Gloucester daffodils

Gloucester Daffodil History and Tidbits

Rich in history and prominent in Gloucester’s culture, daffodils have been around almost as long as Gloucester County itself. Look around Warner Hall’s estate next time you are here in the spring. You’ll see these sweet blooms popping out all over the Virginia plantation.

When Gloucester County was formed in 1651, the early settlers had brought with them daffodils—their “soft reminders of English springs”—and the spreading commenced.

The bulbs were strewn through the fields of Gloucester, being passed along from neighbor to neighbor. By the 20th century, daffodils were growing wild, even in the unattended fields. Some even thrived on neglect.

Though daffodils have had such a longstanding history in Gloucester, affecting economic, historical and cultural components of the area, much of the daffodil history is often looked over.

Here are 10 things you may not know about the daffodil influence on Gloucester County:

 

  • Back in 1890, daffodils were everywhere in Gloucester County. However, it was Eleanor Linthicum Smith who thought that the daffodils could have a commercial potential. She began paying local children ten cents for every hundred that they picked. She then packed them standing up in laundry baskets and shipped them to Baltimore.

 

  • Because the Middle Peninsula never had a railroad, Gloucester was culturally linked to Baltimore and Norfolk. Mrs. Smith could use the steamboats that stopped along the docks to ship her daffodils to Baltimore. This process made her the first daffodil retailer.

 

  • Many entrepreneurs began to take Mrs. Smith’s lead and began cultivating and selling daffodils. One Gloucester family was able to put their five children through college on their daffodil profits between 1925 and 1945.

 

  • After the Wall Street Crash, leading to the Great Depression, the daffodil became known as “the poor man’s rose.”Because daffodils were only a couple of dollars, they were inexpensive compared to roses. Thus, as motor transportation increased in the 1920s and 1930s and wars across the world ensued, the daffodil industry “blossomed”because of their great demand.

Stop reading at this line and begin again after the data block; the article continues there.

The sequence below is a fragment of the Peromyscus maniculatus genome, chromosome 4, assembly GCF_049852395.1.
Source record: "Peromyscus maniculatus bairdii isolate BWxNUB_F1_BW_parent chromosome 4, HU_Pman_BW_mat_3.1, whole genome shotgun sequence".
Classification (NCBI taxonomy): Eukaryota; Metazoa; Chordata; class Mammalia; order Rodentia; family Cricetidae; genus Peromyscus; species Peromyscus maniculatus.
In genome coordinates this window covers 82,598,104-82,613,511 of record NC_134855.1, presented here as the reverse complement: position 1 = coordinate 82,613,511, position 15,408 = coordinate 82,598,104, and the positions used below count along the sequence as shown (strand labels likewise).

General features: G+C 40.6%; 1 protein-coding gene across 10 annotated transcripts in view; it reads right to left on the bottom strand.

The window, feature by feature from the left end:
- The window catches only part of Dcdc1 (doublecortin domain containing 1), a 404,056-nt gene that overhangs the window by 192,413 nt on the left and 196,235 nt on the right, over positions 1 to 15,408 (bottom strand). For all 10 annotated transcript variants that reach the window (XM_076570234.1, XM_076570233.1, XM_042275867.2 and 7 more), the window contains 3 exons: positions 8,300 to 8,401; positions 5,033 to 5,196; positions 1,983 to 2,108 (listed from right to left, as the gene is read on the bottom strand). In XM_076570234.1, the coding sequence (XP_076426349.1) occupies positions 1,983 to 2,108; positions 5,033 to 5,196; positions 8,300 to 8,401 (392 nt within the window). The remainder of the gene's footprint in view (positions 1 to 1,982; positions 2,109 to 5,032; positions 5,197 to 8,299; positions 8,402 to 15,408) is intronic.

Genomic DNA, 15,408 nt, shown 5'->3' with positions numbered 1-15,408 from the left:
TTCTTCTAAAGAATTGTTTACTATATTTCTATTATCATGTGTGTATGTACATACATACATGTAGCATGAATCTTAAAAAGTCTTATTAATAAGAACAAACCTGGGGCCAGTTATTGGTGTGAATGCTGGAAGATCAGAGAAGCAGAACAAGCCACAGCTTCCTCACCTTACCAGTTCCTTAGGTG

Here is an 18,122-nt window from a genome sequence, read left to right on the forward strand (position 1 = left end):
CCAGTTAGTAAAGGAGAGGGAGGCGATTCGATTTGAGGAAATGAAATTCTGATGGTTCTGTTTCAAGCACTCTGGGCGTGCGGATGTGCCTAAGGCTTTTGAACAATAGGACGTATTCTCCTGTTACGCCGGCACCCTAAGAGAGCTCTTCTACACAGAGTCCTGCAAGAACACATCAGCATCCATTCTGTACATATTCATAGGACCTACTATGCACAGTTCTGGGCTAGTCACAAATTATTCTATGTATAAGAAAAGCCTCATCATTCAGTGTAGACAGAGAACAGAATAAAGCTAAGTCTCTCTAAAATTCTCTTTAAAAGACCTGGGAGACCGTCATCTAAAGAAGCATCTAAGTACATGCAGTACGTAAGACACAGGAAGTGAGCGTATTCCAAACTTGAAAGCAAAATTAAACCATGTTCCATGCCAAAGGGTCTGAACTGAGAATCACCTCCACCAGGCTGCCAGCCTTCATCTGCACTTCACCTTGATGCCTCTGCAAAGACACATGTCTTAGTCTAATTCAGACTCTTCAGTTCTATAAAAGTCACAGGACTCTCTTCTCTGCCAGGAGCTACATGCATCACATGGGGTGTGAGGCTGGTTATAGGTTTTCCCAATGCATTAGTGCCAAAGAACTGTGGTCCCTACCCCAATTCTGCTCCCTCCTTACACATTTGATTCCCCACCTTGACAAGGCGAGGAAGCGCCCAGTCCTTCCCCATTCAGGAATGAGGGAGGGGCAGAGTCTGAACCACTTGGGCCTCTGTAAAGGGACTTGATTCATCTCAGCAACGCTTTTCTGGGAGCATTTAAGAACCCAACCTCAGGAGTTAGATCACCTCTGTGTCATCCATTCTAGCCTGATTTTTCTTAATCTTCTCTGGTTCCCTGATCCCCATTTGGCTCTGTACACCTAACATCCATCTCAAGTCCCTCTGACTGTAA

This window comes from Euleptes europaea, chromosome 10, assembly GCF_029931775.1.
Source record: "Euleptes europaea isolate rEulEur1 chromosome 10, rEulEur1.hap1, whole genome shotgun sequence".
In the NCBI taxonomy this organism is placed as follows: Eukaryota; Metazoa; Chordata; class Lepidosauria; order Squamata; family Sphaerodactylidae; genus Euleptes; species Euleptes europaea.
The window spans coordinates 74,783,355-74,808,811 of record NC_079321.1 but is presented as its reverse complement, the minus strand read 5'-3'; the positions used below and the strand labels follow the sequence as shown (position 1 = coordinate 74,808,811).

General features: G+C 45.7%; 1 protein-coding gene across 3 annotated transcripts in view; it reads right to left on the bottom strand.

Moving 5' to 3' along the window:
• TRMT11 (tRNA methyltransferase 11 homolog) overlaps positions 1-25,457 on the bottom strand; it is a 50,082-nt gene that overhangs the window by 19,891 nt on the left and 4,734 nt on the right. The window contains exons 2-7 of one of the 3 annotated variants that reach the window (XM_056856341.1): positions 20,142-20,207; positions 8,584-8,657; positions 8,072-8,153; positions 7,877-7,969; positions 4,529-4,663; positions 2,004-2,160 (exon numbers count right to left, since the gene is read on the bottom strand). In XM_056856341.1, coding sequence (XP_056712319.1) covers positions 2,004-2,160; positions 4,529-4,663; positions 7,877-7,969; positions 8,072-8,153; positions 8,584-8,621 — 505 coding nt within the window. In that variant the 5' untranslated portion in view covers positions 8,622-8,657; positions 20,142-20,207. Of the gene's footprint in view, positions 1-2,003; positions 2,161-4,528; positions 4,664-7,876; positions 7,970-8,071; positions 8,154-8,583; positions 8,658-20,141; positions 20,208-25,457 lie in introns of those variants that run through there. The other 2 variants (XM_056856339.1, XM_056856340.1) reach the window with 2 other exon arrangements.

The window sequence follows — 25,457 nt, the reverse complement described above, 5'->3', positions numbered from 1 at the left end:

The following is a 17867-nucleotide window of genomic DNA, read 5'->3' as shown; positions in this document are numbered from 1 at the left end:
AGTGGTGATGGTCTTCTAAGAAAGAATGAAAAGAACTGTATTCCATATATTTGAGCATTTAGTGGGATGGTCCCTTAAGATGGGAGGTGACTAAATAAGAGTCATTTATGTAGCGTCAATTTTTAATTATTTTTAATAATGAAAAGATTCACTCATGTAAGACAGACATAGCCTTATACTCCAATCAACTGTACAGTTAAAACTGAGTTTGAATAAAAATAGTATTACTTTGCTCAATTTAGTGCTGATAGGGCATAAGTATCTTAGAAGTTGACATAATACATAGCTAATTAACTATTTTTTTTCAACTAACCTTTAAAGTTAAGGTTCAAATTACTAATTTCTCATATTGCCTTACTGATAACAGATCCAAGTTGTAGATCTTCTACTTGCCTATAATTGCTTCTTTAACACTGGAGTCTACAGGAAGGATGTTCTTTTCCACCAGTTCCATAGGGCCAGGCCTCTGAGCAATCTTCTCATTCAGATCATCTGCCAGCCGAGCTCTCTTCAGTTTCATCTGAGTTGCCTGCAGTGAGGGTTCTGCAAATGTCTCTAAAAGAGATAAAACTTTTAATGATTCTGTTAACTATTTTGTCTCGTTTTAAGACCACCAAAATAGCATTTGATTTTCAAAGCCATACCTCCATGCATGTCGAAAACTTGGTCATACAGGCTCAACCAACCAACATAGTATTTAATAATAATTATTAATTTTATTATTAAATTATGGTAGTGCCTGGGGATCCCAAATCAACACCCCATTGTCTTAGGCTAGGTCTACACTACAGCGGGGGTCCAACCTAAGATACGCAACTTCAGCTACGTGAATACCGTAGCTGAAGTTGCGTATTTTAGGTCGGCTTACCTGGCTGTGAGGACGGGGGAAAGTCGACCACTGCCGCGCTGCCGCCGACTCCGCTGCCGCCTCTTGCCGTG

• During the peak years of daffodil production (between the two World Wars and a few years after the second World War), many, many visitors would head to Gloucester and Mathews Counties to check out the “golden fields of daffodils,”which eventually evoked the nickname “Daffodil Capital of America,”referring to Gloucester.

 

  • The attention from the Gloucester daffodils was enough to garner attention for a Fox Movietone news release in 1940 and later, in May 1942, an article in National Geographic magazine.

 

  • At one point, almost everybody in Gloucester and Mathews were raising flowers. In 1938, M&G Trucking Company was transporting about 120,000 daffodils everyday during peak season, from approximately 30 local farms.

 

  • Business did eventually begin to decline. Though gradual, more and more people began turning over the land which used to harvest the famous Gloucester daffodils. In the following years, the best place for people to come to see the daffodils was “The Daffodil Mart”—one of Gloucester’s main spring attractions. But, by the early 1980s, only 150 acres of daffodils were planted compared to the 1,000 acres during its peak years.

 

  • Today, Washington State is the country’s major daffodil region. It has a longer, cooler growing season that helps the flowers thrive. But Gloucester remains home to its very own daffodil celebrities – Brent and Becky Heath. Martha Stewart herself said, “I’ve been a big fan of Brent and Becky’s Bulbs for many years. You may recall seeing Becky and Brent on my television show. Brent actually made his debut … when he demonstrated how to force spring bulbs to flower early in containers.” Brent and Becky Heath are third generation bulb growers. They started Brent and Becky’s Bulbs in 1979 and, according to their web site, are “proud to know they have helped many thousands of gardeners plan bulbs and harvest smiles!”

 

  • Though much of the daffodil industry has faded from Gloucester County, the annual daffodil events and the fields that do continue to bloom, are soft reminders of the once dominant and thriving business that flourished in Gloucester for many years.

 

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